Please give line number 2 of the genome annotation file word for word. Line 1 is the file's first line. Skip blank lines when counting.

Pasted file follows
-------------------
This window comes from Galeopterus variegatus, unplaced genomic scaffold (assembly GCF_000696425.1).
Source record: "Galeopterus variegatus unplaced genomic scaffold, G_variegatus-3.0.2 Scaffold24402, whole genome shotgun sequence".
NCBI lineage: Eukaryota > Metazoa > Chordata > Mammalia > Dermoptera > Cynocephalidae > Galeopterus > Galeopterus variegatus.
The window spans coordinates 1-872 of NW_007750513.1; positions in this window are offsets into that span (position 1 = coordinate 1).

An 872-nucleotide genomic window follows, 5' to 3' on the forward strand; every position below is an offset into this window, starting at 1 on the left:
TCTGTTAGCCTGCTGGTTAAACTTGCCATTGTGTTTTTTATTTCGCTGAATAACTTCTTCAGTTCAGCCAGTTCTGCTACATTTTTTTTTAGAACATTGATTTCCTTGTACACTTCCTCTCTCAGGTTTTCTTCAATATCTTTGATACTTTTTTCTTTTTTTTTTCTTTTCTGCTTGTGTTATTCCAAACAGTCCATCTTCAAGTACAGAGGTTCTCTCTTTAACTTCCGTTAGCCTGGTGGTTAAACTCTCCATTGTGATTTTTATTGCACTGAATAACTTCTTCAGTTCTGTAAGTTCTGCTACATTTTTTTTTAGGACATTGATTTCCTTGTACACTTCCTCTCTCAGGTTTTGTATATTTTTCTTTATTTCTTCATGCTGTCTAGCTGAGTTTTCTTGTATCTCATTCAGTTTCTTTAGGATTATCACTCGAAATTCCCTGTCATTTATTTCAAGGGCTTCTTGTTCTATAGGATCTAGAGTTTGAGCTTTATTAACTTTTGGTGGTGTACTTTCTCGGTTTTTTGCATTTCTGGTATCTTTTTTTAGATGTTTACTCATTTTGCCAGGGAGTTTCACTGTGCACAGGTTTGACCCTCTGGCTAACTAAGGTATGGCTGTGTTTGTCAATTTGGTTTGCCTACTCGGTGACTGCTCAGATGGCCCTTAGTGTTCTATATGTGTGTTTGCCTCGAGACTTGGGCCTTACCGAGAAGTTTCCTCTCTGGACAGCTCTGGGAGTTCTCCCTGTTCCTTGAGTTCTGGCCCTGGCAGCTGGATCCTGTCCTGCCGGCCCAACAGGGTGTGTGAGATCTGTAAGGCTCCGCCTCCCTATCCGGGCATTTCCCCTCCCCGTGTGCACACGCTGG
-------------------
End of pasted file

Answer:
Source record: "Galeopterus variegatus unplaced genomic scaffold, G_variegatus-3.0.2 Scaffold24402, whole genome shotgun sequence".